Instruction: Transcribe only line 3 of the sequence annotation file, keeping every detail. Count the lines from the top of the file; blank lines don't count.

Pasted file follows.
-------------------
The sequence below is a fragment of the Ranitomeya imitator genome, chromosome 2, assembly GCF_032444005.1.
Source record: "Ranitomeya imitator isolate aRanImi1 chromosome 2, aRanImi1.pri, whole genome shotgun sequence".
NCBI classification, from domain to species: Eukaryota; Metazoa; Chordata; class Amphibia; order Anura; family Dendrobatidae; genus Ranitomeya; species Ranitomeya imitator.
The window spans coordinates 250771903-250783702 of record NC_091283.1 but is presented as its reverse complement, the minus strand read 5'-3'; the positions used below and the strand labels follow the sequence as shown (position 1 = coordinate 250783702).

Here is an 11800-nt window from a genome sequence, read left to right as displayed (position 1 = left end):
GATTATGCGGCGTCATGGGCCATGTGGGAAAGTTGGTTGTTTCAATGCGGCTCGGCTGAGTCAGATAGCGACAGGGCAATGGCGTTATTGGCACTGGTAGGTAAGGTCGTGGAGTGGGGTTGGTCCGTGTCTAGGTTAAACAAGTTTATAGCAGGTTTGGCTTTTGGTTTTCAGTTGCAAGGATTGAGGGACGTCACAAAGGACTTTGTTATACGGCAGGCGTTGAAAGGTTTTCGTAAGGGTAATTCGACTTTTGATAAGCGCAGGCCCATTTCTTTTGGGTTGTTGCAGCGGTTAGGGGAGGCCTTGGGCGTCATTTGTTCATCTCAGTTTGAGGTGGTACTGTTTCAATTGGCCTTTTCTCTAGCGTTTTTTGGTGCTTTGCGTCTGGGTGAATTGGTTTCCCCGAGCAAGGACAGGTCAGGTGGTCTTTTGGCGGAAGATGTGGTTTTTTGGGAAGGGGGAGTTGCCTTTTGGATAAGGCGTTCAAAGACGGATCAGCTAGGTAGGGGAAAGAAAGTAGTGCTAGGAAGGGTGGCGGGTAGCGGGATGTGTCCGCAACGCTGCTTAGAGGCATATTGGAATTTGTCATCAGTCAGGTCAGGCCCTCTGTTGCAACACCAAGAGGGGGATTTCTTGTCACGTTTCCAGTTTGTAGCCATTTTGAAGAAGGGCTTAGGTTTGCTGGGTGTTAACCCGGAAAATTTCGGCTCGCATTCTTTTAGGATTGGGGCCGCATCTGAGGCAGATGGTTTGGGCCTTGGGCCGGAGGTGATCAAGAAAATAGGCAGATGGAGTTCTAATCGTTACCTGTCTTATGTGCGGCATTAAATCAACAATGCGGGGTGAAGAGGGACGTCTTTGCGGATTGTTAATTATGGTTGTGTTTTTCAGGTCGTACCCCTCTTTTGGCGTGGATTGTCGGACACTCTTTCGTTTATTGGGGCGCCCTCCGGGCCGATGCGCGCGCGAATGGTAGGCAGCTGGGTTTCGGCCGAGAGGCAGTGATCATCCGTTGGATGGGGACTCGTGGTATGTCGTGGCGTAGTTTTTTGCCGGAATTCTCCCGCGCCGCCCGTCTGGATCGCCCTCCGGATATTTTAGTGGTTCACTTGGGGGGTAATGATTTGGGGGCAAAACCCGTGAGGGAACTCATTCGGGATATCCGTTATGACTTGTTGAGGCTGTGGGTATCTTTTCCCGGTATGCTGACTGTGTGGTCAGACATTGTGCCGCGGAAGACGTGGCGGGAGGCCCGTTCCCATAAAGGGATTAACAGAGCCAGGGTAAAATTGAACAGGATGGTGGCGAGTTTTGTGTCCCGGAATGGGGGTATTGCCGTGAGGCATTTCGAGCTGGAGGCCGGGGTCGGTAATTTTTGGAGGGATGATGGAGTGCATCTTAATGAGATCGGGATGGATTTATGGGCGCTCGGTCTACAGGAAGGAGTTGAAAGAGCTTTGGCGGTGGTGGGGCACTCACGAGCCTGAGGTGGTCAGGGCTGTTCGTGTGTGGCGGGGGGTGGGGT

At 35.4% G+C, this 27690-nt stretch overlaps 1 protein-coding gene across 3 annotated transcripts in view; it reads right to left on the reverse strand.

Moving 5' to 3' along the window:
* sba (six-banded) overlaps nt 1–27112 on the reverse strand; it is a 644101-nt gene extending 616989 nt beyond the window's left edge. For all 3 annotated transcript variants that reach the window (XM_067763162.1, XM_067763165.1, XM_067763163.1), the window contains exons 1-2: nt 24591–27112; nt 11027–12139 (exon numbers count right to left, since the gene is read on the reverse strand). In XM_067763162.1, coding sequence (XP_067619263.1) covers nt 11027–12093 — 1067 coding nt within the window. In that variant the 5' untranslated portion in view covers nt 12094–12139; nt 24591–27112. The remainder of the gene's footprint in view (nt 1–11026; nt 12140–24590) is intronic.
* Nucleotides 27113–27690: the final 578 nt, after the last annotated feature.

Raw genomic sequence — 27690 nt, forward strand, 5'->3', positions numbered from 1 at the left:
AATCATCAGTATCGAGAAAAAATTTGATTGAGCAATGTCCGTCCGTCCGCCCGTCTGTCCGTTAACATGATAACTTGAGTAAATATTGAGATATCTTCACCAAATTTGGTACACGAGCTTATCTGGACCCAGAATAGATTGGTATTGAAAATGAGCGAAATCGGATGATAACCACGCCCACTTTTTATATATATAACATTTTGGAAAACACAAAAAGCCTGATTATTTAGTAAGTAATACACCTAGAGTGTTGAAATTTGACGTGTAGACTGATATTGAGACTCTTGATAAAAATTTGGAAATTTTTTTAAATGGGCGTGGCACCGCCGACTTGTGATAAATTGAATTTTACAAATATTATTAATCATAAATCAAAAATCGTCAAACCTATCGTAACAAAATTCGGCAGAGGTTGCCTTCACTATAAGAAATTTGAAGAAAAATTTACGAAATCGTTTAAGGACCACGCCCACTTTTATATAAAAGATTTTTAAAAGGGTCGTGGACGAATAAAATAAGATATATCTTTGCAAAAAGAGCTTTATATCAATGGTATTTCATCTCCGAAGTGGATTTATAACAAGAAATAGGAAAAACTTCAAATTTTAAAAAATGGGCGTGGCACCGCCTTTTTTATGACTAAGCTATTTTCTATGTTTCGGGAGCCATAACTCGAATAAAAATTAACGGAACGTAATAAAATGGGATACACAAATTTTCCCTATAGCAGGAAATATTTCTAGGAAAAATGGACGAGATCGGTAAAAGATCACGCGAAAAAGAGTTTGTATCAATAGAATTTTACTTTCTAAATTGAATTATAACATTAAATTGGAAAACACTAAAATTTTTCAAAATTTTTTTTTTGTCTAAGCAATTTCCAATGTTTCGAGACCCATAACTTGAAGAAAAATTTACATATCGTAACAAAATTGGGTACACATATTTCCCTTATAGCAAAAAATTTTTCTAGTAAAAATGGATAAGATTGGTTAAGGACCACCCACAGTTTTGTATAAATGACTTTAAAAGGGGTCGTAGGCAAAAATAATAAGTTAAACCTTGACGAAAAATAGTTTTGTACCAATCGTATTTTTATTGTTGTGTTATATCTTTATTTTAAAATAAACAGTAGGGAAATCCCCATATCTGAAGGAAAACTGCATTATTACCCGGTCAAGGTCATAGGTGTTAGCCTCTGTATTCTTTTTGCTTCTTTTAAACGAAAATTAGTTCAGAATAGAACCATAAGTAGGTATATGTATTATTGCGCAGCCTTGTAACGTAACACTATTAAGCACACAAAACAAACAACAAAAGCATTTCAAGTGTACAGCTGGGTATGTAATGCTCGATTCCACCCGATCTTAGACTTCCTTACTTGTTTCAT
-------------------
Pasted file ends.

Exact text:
NCBI classification, from domain to species: Eukaryota; Metazoa; Chordata; class Amphibia; order Anura; family Dendrobatidae; genus Ranitomeya; species Ranitomeya imitator.